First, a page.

Meeting this week in the south of France is the giant Cannes Lions Festival of Creativity. It is a fancy title for the marketing world’s Mad Men on sea. Rumour has it that half the world’s annual ad revenue is negotiated on its yachts and in its hotels and bars. It thus joins the Cannes film festival, the Frankfurt book fair, cancer research in Chicago and arms fairs everywhere as geographical fixed points in the post-digital world.
Meanwhile, the stars of vlogging and blogging are scheduled to gather at the Skip festival – held not on some virtual cloud but in London’s O2 arena. This is found by a search engine no faster than a Jubilee Line train. Is this the shock of the new?
In the 90s we were told all this stuff was yesterday. The digital revolution would replace the need for human contact by the wonders of electronics. Home-working, telecommuting and Skype would eliminate the need for office blocks, universities and mass transit. Video-conference would supplant expensive trips to distant hotels. Who needed to shake hands on a deal? Use a robot.
The craving of business people, indeed of humans in general, to congregate seems resistant to all technology. The commercial fair, like the arts festival, recalls the stock exchanges of 19th-century Europe. It revives the global markets of the Great Silk Road, the Calais staple and medieval Kiev and Novgorod. The digital age may facilitate the modern meeting, but it cannot supplant it.
The post-digital phenomenon is embodied in “the cult of live”. I see it first in the small things. Watch the BBC each night and you get a recorded item of news, then a moment when the presenter “goes live” to the same reporter on location, who says the same thing again. It wastes time, but the story is clearly felt to need the authenticity of “real” time and place.
The power of live is most evident in the music industry. Recording revenues in the past decade have halved for myriad reasons such as piracy. But no one can tell how far this has been matched by soaring revenues from live performance. Madonna and Kanye West must go on tour to reach their markets, as Sir Martin Sorrell must sell his ads from a yacht off Cannes. Stocks and shares may trade digitally, but not even so sophisticated a market as advertising.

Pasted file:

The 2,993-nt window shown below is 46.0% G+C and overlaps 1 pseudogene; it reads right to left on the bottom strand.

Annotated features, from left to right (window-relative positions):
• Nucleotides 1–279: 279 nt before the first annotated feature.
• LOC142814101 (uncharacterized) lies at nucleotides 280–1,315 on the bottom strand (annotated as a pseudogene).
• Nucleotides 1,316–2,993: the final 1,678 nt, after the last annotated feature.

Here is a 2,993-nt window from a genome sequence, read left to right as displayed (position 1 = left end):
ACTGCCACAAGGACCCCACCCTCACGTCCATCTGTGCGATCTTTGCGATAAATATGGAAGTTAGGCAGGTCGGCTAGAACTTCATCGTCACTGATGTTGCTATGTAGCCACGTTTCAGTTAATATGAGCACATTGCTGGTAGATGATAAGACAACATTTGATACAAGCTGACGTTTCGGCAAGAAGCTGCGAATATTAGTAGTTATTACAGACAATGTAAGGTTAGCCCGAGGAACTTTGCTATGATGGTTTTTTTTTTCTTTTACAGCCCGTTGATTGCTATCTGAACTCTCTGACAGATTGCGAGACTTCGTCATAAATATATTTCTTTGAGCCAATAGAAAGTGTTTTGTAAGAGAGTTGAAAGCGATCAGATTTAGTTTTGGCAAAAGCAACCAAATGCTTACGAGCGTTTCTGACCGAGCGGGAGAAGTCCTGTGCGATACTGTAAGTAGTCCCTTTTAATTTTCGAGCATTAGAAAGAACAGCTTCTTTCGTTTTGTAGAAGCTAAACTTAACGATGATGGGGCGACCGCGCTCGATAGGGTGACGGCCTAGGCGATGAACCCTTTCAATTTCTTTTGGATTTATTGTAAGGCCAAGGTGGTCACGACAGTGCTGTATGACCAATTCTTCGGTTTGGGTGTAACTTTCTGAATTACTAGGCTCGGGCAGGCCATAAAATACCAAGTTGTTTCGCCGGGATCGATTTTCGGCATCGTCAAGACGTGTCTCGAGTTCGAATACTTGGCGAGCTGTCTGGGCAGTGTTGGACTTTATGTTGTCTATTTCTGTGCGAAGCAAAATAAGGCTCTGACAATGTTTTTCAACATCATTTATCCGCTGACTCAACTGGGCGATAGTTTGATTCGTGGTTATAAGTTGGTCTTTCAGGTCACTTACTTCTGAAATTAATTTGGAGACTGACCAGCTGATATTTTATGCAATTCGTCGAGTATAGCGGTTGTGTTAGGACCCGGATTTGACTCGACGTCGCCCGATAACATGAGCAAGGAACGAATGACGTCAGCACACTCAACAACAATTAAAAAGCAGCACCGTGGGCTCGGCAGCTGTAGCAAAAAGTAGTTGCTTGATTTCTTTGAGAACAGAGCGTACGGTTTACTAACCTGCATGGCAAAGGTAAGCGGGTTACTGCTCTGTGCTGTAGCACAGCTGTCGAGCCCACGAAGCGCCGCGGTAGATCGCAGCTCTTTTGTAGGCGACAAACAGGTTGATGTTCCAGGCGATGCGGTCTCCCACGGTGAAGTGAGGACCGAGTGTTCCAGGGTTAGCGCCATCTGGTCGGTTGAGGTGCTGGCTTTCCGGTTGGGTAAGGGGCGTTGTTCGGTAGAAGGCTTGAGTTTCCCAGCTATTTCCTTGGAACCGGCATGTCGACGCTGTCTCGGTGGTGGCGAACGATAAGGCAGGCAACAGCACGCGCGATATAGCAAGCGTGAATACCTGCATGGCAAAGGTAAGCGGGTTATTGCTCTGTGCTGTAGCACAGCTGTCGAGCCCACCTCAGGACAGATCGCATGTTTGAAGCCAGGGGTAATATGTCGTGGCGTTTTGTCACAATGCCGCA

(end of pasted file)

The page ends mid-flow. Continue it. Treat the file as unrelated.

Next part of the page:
This particularly applies to leisure. There are now some 900 music festivals in Britain, with 7 million fans spending an average £900 each at them. These events are on a medieval scale. The valley of Glastonbury this week will make Henry VIII’s field of cloth of gold seem like a vicarage tea party. The BBC Proms should be “unnecessary”, given perfect sound reproduction and broadcasting. But each year they sprawl ever further across west London. When I was young we were told that London theatre was dead. Now you cannot get into a popular West End play without paying touts hundreds of pounds.
Even the British book trade has been revitalised through live. Bookshops fight Amazon with coffee and events. Forty literary festivals in the 80s have become hundreds. Poetry is reverting to Homer’s day. Simon Armitage must traipse the countryside reading to his public. From idyllic Charleston, Sussex, to massive Hay, literature has emerged from the salons of London in search of exchange between author and reader.